23 May, Thursday
11° C

Proakatemian esseepankki

ELE – Motorola

Kirjoittanut: Saana Keränen - tiimistä FLIP Solutions.

Esseen tyyppi: Yksilöessee / 2 esseepistettä.
Esseen arvioitu lukuaika on 6 minuuttia.

Kaisa Oksala and I arrived to Santigo Chile about two months ago. The first week we spent settling in and meeting with the coaches here to plan what is ahead. We are taking two general courses but our main focus is on ELE, the new team learning program that started this semester. Our role here is to act as “community tutors”, helping the students build ELE community, the coaches with adapting the team learning method and in general just sharing our experience and knowledge about team learning.

The first three days, from the 8th to the 10th of march were orientation days for the new students, planned by us and the coaches. We introduced the dialogue circle straight away and did everything in a “fragua” (fragua is what we named paja’s here) type of form. These first days included discussions about what the program will be about and some fun activities. Team building, creativity and things that pushed the team to step out of the comfortable “student bubble.”

After the orientation days from the 13th of march onward the program and our daily studies started. To me that means general courses three times a week, taking part in “team learning” fraguas once a week and hosting “community workshops” two times a week. On top of these, we are having meetings with the coaches and students whenever needed and attending other fraguas when we can. Since we are still figuring things out and trying to find the ways we can be helpful to the program, schedules are changing a lot.


What has gone well?

The biggest positive has for sure been how willing the students are to work and how knowledgeable they seem to already be. Unlike in Proakatemia, the students that start in ELE have already been studying for BBA for three years so the starting point is quite different. The students are more than ready to start working and doing something different from usual business studies. I was personally prepared for there to be more confusion and even frustration about the lack of clear structure, but the whole team has been very willing to adapt.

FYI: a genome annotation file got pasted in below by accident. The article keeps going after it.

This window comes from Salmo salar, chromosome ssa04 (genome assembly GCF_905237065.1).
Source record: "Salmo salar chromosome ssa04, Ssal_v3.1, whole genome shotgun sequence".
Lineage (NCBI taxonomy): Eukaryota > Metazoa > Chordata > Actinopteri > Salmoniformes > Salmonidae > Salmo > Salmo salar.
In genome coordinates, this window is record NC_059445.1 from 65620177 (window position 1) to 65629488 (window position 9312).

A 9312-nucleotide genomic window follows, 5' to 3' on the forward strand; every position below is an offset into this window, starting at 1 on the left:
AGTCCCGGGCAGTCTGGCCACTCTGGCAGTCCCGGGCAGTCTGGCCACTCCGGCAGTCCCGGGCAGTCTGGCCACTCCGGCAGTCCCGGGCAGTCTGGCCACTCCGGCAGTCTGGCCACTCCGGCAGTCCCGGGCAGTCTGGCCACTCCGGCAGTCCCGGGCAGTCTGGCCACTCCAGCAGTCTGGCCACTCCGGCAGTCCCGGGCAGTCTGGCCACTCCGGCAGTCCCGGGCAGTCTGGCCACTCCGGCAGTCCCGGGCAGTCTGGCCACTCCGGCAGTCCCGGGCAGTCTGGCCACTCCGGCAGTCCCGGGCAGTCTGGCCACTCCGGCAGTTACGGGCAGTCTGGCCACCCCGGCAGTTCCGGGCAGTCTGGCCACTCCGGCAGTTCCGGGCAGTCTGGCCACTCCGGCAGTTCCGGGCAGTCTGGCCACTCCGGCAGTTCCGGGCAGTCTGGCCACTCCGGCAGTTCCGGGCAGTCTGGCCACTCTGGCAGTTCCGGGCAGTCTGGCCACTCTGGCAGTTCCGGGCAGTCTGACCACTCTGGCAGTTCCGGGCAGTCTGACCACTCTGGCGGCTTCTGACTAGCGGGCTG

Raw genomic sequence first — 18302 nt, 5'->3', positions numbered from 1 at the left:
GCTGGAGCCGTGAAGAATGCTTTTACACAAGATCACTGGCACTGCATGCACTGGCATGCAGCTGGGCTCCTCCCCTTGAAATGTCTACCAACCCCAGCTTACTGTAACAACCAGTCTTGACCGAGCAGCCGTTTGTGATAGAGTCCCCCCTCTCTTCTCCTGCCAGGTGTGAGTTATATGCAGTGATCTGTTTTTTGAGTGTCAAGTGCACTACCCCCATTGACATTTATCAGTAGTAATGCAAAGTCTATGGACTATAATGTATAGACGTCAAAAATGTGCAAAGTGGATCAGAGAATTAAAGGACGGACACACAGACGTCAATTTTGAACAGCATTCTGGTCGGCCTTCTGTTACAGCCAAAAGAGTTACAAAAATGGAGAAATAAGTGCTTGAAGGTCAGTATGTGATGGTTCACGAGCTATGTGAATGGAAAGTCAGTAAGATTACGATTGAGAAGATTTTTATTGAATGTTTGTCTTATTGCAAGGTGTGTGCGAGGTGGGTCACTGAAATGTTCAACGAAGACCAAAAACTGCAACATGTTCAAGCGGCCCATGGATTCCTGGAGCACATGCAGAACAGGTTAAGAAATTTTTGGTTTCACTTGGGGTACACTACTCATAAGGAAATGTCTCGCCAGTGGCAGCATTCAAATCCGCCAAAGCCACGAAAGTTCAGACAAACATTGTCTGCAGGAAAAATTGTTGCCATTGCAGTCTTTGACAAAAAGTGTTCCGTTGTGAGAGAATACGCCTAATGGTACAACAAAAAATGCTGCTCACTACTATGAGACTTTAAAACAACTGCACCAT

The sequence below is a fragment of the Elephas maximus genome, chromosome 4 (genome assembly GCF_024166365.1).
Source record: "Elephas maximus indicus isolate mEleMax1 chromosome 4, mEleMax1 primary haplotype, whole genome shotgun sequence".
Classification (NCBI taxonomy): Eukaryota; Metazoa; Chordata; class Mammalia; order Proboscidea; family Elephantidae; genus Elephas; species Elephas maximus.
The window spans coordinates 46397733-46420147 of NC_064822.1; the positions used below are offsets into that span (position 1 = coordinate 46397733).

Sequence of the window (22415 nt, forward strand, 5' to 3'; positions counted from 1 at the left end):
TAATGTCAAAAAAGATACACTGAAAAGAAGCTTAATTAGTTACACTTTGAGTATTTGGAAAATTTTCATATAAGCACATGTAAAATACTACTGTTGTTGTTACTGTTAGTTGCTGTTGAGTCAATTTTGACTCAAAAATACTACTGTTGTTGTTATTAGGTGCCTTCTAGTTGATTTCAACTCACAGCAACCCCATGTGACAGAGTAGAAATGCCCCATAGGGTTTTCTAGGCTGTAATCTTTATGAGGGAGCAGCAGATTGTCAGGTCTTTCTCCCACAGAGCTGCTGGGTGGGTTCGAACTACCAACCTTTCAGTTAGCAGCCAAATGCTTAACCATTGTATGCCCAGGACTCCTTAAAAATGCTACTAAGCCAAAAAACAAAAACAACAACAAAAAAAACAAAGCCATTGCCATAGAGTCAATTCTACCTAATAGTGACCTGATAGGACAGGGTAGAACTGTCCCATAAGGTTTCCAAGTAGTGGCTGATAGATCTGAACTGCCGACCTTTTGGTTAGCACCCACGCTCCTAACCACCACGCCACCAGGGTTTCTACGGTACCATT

What could have gone better?

A reoccurring theme these past two weeks has been confusion. Confusion about what is happening and when. About what topics belong where. Is this topic a “team matter” or is it about the company or part of community work? Is it too early to talk about certain topics? What needs to be done before certain things can be decided on? These things might seem obvious, at least to us they did at first when just discussing things in theory. Once we’ve gotten to the actual practice things aren’t as self-explanatory at all. For example, being able to define the difference between team and community and keeping those things separate has proven to be a difficult task when the reality is that there is only one team and that one team is supposed to be building the community as well. In one of our community workshops, we started discussing the structure of ELE and building community teams. Pretty soon we realized that at least some of the teams that were forming more resembled the divisions inside a company, like HR and financing, rather than community-level things. A more precise plan for each step of the program and just “forcefully” following that could have made things more simple. On the other hand I feel that working with the needs of the students and everyone involved is just part of the methodology and a little confusion is to be expected.

A part of why everything has felt quite chaotic at times is for sure my own attitude towards things. Since I understand that confusion is something to be expected and that the work culture and the way things are done here is different, I have perhaps leaned on that even a bit too heavily. A lot of things are done last minute and plans are sometimes just thrown out of the window. I have told myself that that is just how things are done here and honestly at times just used that as an excuse for not pushing things forward.